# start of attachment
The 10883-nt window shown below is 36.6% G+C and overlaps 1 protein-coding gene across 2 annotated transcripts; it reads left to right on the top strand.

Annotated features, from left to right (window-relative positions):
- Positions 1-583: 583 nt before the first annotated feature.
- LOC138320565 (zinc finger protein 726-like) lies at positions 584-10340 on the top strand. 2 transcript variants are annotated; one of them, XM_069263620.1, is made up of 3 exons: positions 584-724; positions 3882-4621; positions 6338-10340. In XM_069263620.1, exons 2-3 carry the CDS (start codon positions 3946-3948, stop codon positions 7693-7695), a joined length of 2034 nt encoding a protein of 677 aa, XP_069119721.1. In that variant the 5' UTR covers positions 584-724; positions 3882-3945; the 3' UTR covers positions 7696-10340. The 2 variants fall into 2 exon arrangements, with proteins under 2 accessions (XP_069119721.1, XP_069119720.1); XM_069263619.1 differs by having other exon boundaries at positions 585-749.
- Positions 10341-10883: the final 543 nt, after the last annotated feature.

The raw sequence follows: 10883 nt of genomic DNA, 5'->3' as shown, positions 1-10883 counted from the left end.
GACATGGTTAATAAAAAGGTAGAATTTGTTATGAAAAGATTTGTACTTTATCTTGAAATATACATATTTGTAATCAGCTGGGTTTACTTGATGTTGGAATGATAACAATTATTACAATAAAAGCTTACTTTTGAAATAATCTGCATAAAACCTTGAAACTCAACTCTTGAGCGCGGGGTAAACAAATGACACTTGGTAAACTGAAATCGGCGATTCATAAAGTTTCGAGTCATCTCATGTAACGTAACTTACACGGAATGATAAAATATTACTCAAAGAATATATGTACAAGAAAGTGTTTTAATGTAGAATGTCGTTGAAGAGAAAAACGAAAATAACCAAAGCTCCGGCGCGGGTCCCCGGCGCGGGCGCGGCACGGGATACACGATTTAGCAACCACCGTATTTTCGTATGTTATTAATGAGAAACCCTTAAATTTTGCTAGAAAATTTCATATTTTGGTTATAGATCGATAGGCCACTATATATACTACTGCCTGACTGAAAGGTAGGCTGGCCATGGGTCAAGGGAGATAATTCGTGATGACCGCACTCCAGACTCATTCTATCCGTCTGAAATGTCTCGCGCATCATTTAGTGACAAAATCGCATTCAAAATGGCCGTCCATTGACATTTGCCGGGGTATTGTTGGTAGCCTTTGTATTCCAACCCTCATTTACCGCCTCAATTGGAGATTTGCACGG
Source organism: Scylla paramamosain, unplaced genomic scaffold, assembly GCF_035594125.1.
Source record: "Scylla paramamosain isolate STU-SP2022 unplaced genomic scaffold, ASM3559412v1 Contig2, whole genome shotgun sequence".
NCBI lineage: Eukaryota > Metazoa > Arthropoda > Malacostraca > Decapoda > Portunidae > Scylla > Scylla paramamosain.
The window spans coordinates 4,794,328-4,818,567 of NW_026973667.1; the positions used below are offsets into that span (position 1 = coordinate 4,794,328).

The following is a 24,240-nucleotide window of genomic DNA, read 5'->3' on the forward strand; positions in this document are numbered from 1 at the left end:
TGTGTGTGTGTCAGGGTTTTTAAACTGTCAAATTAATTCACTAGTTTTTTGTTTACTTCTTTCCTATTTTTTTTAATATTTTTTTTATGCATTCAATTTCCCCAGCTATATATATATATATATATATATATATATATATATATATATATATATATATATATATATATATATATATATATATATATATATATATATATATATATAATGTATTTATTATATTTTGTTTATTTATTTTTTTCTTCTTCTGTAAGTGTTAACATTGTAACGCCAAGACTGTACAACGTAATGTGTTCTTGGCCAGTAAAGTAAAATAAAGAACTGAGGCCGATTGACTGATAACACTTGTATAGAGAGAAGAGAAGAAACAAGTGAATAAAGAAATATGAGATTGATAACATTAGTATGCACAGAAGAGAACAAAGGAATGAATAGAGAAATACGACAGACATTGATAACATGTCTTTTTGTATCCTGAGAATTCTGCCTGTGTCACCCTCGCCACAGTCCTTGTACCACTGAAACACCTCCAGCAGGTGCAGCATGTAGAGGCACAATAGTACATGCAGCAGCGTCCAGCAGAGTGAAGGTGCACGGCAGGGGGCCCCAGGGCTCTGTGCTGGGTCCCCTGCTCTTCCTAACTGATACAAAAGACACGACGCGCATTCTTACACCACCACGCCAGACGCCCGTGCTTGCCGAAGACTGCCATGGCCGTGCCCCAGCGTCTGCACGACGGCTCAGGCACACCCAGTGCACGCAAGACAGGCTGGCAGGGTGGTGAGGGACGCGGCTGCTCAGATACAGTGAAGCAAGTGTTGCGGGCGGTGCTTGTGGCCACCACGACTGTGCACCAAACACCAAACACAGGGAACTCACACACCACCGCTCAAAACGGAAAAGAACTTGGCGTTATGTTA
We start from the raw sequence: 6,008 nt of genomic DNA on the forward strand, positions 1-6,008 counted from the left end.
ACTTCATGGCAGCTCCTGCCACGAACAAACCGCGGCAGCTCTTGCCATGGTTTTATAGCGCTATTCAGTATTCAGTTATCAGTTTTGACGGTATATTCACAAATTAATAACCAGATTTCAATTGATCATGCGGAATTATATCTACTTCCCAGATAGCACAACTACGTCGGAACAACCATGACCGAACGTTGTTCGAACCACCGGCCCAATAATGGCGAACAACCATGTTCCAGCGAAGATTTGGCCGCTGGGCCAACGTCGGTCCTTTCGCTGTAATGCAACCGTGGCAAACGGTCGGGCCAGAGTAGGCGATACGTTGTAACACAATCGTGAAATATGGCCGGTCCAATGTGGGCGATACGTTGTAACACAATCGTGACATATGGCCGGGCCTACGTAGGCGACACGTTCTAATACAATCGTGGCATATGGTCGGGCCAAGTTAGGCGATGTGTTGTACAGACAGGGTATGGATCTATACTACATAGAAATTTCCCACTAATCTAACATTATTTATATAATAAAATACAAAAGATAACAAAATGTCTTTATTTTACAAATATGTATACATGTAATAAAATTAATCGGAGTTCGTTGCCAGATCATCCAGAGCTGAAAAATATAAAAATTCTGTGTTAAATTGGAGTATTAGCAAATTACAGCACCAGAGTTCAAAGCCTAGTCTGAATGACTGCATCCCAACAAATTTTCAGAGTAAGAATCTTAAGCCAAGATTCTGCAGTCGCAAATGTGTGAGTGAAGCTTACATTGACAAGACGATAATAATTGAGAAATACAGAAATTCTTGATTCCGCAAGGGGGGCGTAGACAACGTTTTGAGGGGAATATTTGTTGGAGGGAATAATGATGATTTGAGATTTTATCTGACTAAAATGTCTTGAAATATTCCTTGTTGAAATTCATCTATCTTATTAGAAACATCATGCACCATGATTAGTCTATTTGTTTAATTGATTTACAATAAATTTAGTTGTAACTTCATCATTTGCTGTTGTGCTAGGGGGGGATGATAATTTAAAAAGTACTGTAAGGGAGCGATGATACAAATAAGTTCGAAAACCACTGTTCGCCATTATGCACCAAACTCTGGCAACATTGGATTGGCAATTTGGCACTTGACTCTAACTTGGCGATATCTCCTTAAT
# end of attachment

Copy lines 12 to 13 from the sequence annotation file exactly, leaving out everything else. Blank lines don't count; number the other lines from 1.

The following is a 24,240-nucleotide window of genomic DNA, read 5'->3' on the forward strand; positions in this document are numbered from 1 at the left end:
TGTGTGTGTGTCAGGGTTTTTAAACTGTCAAATTAATTCACTAGTTTTTTGTTTACTTCTTTCCTATTTTTTTTAATATTTTTTTTATGCATTCAATTTCCCCAGCTATATATATATATATATATATATATATATATATATATATATATATATATATATATATATATATATATATATATATATATATATATATATATATATATAATGTATTTATTATATTTTGTTTATTTATTTTTTTCTTCTTCTGTAAGTGTTAACATTGTAACGCCAAGACTGTACAACGTAATGTGTTCTTGGCCAGTAAAGTAAAATAAAGAACTGAGGCCGATTGACTGATAACACTTGTATAGAGAGAAGAGAAGAAACAAGTGAATAAAGAAATATGAGATTGATAACATTAGTATGCACAGAAGAGAACAAAGGAATGAATAGAGAAATACGACAGACATTGATAACATGTCTTTTTGTATCCTGAGAATTCTGCCTGTGTCACCCTCGCCACAGTCCTTGTACCACTGAAACACCTCCAGCAGGTGCAGCATGTAGAGGCACAATAGTACATGCAGCAGCGTCCAGCAGAGTGAAGGTGCACGGCAGGGGGCCCCAGGGCTCTGTGCTGGGTCCCCTGCTCTTCCTAACTGATACAAAAGACACGACGCGCATTCTTACACCACCACGCCAGACGCCCGTGCTTGCCGAAGACTGCCATGGCCGTGCCCCAGCGTCTGCACGACGGCTCAGGCACACCCAGTGCACGCAAGACAGGCTGGCAGGGTGGTGAGGGACGCGGCTGCTCAGATACAGTGAAGCAAGTGTTGCGGGCGGTGCTTGTGGCCACCACGACTGTGCACCAAACACCAAACACAGGGAACTCACACACCACCGCTCAAAACGGAAAAGAACTTGGCGTTATGTTA